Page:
The first world problem problem

by Toby Manhire / 08 December, 2011
Is #firstworldproblems a handy, funny shorthand, or a small-minded condescension?
First world problems. You may have encountered this ironic category on Twitter, on Facebook, or even on that most old-fashioned of social networks: spoken conversation. What does it mean? Over to the site that helps you know your memes: Know Your Meme.

First World Problems, also known as “White Whine”, are frustrations and complaints that are only experienced by privileged individuals in wealthy countries. It is typically used as a tongue-in-cheek comedic device to make light of trivial inconveniences.


The most circulated example with the hashtag #firstworldproblems on Twitter as I write is this:

The ‘Low Battery’ flash on my blackberry makes me think I have a text.


From the latest batch at the Tumblr collection First World Problems:

I have to take the stairs every day in my condo instead of using the elevator in order to avoid making small talk with the front-desk attendant.


There’s also a category devoted to the genre at Reddit.

And the site White Whine collects Facebook examples, such as:

my dad just told me that we were getting a 62 inch plasma tv a 3d blu ray player an xbox and surround sound – but he still won't get me an ipad.


While White Whine scoops up examples that almost invariably betray a total lack of self-awareness, the Twitter hashtag tends to be deployed as a knowing wink – a kind of, “I’m aware my complaint is trivial in the grand scheme”.

But just when the liberal guilt assuaging device has become ubiquitous, along comes a liberal critique, delivered – via Twitter, naturally – by Nigerian-American novelist Teju Cole.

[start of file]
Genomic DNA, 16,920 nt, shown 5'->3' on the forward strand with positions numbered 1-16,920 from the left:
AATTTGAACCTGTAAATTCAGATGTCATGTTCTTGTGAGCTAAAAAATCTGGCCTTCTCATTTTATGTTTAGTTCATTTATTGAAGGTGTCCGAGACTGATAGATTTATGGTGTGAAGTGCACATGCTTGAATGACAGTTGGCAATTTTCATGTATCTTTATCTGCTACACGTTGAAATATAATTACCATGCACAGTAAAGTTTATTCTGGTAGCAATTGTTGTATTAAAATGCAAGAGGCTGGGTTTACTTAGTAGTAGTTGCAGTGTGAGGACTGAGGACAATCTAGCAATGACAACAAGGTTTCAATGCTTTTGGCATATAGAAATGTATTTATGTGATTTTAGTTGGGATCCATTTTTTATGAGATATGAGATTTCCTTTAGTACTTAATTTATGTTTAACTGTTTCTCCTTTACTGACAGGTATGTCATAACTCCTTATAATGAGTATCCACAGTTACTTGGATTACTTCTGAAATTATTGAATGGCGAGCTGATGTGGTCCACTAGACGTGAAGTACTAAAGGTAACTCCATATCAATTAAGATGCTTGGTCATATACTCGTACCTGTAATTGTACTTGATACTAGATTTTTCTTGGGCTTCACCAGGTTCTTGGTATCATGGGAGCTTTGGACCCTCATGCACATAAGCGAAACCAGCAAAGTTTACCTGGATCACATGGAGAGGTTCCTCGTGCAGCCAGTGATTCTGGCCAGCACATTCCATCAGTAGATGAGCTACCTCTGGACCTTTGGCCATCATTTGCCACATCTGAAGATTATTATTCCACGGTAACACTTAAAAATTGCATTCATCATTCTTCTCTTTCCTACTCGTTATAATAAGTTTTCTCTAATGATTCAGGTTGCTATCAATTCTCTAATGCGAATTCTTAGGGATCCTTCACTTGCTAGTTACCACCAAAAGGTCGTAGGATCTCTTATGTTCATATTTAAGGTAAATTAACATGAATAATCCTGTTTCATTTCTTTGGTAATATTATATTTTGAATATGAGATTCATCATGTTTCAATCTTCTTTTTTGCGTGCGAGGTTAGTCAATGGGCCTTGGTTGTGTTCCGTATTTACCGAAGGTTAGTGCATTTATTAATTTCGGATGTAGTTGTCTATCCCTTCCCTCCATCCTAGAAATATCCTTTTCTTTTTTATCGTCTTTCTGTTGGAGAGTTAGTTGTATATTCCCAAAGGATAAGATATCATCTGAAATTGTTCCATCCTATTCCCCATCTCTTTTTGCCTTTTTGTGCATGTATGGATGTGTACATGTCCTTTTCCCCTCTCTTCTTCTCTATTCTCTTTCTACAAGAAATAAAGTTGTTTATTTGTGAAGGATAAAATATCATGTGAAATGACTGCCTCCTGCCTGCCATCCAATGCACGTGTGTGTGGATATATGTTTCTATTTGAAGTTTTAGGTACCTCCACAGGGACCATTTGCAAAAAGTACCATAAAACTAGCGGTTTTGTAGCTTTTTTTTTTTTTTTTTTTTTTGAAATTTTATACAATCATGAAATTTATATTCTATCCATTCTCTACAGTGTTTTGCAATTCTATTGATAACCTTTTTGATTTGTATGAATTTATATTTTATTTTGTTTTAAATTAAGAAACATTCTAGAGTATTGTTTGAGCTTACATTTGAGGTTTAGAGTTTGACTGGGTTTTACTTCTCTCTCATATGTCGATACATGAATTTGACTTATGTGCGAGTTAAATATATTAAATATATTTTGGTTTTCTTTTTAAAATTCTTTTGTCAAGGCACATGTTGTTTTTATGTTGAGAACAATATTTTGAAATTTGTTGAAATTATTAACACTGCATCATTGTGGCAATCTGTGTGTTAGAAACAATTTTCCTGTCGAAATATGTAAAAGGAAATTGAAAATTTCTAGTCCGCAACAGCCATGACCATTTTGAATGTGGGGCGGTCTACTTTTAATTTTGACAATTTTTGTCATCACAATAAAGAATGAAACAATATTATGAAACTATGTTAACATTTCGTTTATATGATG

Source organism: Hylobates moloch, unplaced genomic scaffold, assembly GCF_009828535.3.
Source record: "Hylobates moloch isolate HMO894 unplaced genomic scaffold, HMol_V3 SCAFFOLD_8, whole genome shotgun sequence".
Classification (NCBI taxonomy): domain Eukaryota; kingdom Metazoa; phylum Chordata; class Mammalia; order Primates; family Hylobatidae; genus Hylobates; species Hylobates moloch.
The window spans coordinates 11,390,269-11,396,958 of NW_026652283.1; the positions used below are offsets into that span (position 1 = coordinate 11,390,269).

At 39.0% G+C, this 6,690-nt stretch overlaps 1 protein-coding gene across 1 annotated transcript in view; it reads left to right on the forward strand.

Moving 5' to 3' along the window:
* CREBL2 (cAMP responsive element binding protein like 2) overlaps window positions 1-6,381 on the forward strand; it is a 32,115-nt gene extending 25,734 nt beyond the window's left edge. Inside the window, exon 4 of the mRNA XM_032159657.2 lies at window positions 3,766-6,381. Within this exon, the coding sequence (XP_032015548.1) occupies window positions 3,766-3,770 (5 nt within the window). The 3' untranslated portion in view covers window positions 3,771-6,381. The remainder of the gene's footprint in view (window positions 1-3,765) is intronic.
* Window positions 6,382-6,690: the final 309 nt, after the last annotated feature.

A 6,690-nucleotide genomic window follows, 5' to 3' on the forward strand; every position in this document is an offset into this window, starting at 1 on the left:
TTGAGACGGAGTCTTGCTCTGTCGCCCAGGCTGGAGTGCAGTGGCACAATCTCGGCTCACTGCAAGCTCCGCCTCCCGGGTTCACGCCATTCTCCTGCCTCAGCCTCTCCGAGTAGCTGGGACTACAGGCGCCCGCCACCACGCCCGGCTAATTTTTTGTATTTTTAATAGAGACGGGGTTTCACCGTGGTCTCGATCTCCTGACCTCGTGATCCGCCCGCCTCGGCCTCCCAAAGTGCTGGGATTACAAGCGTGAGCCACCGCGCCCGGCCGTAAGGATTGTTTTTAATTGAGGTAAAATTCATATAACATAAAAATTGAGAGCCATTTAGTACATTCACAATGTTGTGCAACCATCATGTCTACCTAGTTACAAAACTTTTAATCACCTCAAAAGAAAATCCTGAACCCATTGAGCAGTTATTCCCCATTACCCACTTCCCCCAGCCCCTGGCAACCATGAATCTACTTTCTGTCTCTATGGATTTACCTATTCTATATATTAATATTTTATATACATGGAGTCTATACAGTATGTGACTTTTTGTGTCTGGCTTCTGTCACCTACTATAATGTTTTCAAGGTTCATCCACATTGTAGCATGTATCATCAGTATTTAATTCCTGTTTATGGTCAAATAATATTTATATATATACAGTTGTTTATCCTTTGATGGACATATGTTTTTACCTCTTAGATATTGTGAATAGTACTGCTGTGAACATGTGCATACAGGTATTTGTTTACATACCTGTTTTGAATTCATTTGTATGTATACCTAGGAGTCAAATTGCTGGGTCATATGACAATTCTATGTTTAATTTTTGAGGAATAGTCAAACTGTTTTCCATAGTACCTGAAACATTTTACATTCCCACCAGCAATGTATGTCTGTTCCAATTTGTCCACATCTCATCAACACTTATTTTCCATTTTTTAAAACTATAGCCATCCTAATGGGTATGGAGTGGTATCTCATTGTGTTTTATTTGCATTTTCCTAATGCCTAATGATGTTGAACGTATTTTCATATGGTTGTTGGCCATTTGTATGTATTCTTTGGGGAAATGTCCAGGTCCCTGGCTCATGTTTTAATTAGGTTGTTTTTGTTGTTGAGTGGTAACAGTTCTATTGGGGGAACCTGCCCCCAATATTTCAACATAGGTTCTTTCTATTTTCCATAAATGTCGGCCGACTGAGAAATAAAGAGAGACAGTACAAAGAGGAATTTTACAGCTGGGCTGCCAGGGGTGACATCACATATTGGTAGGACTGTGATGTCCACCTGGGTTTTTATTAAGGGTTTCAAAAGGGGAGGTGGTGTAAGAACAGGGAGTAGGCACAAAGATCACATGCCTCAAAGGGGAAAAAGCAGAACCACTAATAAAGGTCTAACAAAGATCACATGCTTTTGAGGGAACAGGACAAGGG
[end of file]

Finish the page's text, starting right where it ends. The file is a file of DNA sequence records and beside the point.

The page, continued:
In a series of tweets reproduced at the Atlantic website, he writes:

I don't like this expression "First World problems." It is false and it is condescending. Yes, Nigerians struggle with floods or infant mortality. But these same Nigerians also deal with mundane and seemingly luxurious hassles. Connectivity issues on your BlackBerry, cost of car repair, how to sync your iPad, what brand of noodles to buy: Third World problems. All the silly stuff of life doesn't disappear just because you're black and live in a poorer country. People in the richer nations need a more robust sense of the lives being lived in the darker nations. Here's a First World problem: the inability to see that others are as fully complex and as keen on technology and pleasure as you are.


One event that illustrated the gap between the Africa of conjecture and the real Africa was the BlackBerry outage of a few weeks ago. Who would have thought Research In Motion's technical issues would cause so much annoyance and inconvenience in a place like Lagos? But of course it did, because people don't wake up with "poor African" pasted on their foreheads. They live as citizens of the modern world. None of this is to deny the existence of social stratification and elite structures here. There are lifestyles of the rich and famous, sure. But the interesting thing about modern technology is how socially mobile it is--quite literally. Everyone in Lagos has a phone.